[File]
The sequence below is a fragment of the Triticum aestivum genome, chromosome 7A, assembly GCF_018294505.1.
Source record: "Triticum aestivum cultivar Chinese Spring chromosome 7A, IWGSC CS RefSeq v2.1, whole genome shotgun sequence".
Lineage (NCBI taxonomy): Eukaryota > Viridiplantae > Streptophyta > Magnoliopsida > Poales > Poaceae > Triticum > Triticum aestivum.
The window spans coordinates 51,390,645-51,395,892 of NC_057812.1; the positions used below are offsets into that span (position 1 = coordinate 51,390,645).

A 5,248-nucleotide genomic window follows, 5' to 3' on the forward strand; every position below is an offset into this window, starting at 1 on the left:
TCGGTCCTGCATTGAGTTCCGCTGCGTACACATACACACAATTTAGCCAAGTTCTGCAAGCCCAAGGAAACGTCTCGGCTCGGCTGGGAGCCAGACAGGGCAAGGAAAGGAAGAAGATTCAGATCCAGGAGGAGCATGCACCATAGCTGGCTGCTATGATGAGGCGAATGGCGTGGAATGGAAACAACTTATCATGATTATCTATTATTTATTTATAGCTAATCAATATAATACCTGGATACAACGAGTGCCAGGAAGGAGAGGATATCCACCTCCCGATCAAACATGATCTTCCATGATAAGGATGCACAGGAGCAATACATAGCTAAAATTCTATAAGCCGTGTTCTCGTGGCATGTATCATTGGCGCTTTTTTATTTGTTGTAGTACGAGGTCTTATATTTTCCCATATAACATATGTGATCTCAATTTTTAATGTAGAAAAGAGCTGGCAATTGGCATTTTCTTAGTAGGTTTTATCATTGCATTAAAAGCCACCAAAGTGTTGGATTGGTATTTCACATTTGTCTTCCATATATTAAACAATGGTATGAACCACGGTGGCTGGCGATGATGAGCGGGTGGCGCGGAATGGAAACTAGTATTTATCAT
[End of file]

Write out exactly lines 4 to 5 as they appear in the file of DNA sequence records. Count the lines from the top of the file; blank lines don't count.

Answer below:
The window spans coordinates 51,390,645-51,395,892 of NC_057812.1; the positions used below are offsets into that span (position 1 = coordinate 51,390,645).

A 5,248-nucleotide genomic window follows, 5' to 3' on the forward strand; every position below is an offset into this window, starting at 1 on the left: